Many employers know that a Physical Job Demands Analysis involves a health professional outlining the physical aspects of a specific job position. These are common in manufacturing or production industries where jobs can be heavy, repetitive, or require high physical demands. But these reports are seldom helpful if an employee suffers a brain injury, cognitive or emotional impairment and their return to work issues relate to cognitive or psychological changes and not necessarily physical impairment.
A Cognitive Job Demands Analysis is an objective evaluation of the specific cognitive, emotional and psychological skills required to perform the essential job duties of a given position. As mentioned, traditional Job Demands Analysis typically address only the physical components of the essential job duties. Yet, jobs are multifaceted and performance at work depends on the interplay of human physical, cognitive, emotional, behavioral and environmental factors. As such, having a cognitive job demands analysis in conjunction with a physical job demands analysis is ideal, or these can be completed as a standalone assessment if required.
Cognitive job demands analyses can be helpful in providing a baseline measurement tool against which an individual’s cognitive and psychological capacities may be compared, such as when hiring new employees, developing and implementing training programs, or to assist in return to work post injury or illness. These comprehensive and detailed assessments can be utilized when any health condition (cognitive, physical, or emotional) impacts an employee’s thinking, cognition and/or their interpersonal processes and abilities.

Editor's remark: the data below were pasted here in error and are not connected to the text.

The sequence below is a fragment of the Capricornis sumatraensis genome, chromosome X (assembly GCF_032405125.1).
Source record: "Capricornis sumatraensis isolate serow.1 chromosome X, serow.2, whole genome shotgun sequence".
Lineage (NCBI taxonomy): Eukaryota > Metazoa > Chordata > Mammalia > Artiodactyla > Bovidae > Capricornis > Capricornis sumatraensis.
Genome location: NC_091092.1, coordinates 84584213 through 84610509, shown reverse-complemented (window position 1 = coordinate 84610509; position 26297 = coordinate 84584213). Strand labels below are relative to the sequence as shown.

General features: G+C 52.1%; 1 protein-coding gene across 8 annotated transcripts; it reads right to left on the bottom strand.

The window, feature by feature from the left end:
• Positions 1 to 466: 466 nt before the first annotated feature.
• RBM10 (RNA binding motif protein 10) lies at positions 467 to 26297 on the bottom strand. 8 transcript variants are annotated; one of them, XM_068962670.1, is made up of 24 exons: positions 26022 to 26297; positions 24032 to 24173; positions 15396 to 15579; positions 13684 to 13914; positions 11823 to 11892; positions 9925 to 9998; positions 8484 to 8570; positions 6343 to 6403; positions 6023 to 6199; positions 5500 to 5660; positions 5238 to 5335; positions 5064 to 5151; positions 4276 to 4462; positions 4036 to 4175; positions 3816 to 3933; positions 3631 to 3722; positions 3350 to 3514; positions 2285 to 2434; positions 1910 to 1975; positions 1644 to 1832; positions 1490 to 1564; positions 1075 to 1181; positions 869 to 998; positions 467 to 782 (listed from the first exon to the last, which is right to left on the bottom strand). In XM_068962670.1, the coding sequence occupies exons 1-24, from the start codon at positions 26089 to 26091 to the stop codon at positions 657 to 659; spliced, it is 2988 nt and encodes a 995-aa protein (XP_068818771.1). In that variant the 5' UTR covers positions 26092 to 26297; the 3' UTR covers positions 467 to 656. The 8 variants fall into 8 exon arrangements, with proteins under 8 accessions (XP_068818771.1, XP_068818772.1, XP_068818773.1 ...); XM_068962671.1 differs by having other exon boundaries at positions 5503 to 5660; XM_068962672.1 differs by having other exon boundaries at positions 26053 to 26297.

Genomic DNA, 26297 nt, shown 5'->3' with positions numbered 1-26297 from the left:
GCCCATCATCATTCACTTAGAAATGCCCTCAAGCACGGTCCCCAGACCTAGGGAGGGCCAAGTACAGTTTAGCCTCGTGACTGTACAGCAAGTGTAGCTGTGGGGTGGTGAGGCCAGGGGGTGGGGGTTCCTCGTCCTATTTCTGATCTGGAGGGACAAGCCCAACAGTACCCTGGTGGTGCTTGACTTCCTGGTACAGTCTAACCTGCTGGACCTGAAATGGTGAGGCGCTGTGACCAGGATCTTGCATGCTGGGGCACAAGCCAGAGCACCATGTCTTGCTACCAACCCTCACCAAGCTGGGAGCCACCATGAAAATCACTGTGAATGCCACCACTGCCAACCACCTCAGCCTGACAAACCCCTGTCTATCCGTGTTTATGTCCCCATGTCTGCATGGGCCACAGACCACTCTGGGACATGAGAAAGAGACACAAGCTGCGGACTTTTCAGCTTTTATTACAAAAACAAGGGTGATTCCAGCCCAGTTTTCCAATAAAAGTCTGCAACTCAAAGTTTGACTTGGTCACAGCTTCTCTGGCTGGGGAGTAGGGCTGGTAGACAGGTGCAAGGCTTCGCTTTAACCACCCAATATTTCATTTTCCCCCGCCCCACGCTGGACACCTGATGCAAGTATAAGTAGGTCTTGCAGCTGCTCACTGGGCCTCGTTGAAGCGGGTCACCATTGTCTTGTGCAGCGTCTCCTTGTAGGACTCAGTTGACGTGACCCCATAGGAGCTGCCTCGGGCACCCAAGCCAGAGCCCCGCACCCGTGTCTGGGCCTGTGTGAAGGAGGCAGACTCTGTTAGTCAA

Much like with a physical job demands analysis, a cognitive job demands analysis involves an on-site observation of a worker(s) completing the job in question and usually includes objective measurements, and sometimes interviews with employers and co-workers. Some of the more specific aspects examined include:
- Hearing, vision and perception
- Reading, writing and speech
- Memory, attention, and higher level cognitive abilities, like problem solving, insight and judgement
- Safety awareness
- Work pace
- Deadlines and work pressure
- Interpersonal skills required for the job
- Self-regulation and the need to work independently, with supervision, or in a group
A comprehensive job demands analysis should include comparisons of the information obtained to standardized classification data related to occupations, such as those outlined by the National Occupational Classification 2011 proposed by Human Resources and Skills Development Canada. After a report is generated, recommendations and interventions for consideration can be developed.
Do you feel that your organization has positions that need to be outlined via a cognitive job demands analysis? Do you have more questions on how a cognitive job demands analysis can be used in the return to work process? If so, seek out the services of an Occupational Therapist, or contact us for a free consultation.
For additional informative posts on workplace health and wellness please refer to our Healthy Workplace page.
Haruko Ha, D., Page, J.J., Wietlisbach, C.M. (2013). Work evaluations and work programs. In H. McHugh Pendleton and W. Schultz-Krohn (Eds.) Pedretti’s Occupational Therapy Practice Skills for Physical Dysfunction (337-380), St. Louis, Missouri: Elsevier Mosby.